Amid reports of an imminent executive order to halt most refugee resettlement in the U.S., one international Catholic charitable group is speaking out.
“When we look at what’s happening in Syria and the needs of 21
million refugees around the world, we think that this is our time as
Catholics to be the Good Samaritan, regardless of what is expected of us
from countries overseas,” Jill Maria Gershutz-Bell, senior legislative
specialist at Catholic Relief Services, told CNA of the proposed order.
“It’s our turn to show – or really, to maintain – our leadership in
welcoming the lost and the least,” she continued, saying CRS was “very
concerned” about the reported executive order.
President Donald Trump will reportedly sign an executive order this
week halting the influx of refugees into the U.S., except in the cases
of religious minorities fleeing persecution. He could also be suspending
visas issued to persons from Syria, Iraq, Iran, Yemen, Somalia, Sudan,
The temporary ban could last four months, and presidential approval could be required to renew refugee resettlement from Syria.
The reports came the same day as Trump signed executive orders
directing that a wall be built on the U.S.-Mexico border, “sanctuary
cities” harboring undocumented immigrants be barred from federal funds,
and deportations be sped up.
Americans must remember that refugees “are victims” themselves, Gershutz-Bell insisted.
The number of persons worldwide displaced from their homes is at its
highest ever recorded at over 65 million, including over 21 million
refugees, according to the United Nations’ refugee office in a 2016
“Wars and persecution” have caused massive numbers of people to flee
their homes, including a years-long civil war in Syria, and conflicts in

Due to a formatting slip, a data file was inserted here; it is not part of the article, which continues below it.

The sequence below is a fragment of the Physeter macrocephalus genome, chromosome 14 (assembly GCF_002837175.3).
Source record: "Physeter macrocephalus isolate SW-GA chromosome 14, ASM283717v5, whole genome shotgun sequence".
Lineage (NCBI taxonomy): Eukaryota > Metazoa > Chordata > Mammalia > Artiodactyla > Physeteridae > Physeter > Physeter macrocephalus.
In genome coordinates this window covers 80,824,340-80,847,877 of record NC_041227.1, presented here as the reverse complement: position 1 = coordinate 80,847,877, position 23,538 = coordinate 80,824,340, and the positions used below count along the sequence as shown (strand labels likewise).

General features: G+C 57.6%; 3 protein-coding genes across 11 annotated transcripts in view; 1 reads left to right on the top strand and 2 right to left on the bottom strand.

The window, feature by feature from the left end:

the South Sudan, Somalia, the Central African Republic, and Yemen.
Three countries have produced half the world’s refugees, the UN
noted: Syria (4.9 million), Somalia (1.1 million), and Afghanistan (2.7
million). Two of those countries, Syria and Somalia, would be on Trump’s
reported visa ban list.
Refugees “need to have the opportunity to demonstrate that they don’t
intend any harm to the United Sates, but in fact they’re fleeing the
same kind of violence that we’re trying to protect ourselves from,”
Accepting and resettling refugees is part of the Catholic mission, she added.
“Pope Francis has been unequivocal about this, and the Catholic
Church in the United States has been a leader in responding to refugees
for really decades now. It’s part of what it means to be Catholic,”
Gershutz-Bell told CNA.
Catholic University of America president John Garvey also spoke out
against policies restricting immigration in an op-ed on Tuesday, calling
for “an immigration policy rooted in charity and hospitality.”
“We should ‘welcome the foreigner in search of the security and the
means of livelihood which he cannot find in his country of origin,’” he
said, quoting the Catechism of the Catholic Church paragraph 2241. “And
nations should respect the natural right ‘that places a guest under the
protection of those who receive him’,” he continued.
“This generous approach to immigration is neither politically
expedient nor free of risk,” he noted. “Many citizens have argued in
good faith for a more restrictive policy. But would you not love and
admire a country that opened its doors to the tired, the poor, the
wretched and the homeless, even if they could not promise it a fair
return for its hospitality?”
CRS also reported “indications” that another executive order might
direct the State Department and the Defense Department to set up “safe
zones” for refugees in and around the Syrian conflict.
“We have really serious concerns about that. The details of a safe
zone and how that would be implemented would be critical,” Gershutz-Bell
said. “They can actually end up putting targets on the backs of
civilians if they’re not carefully executed.”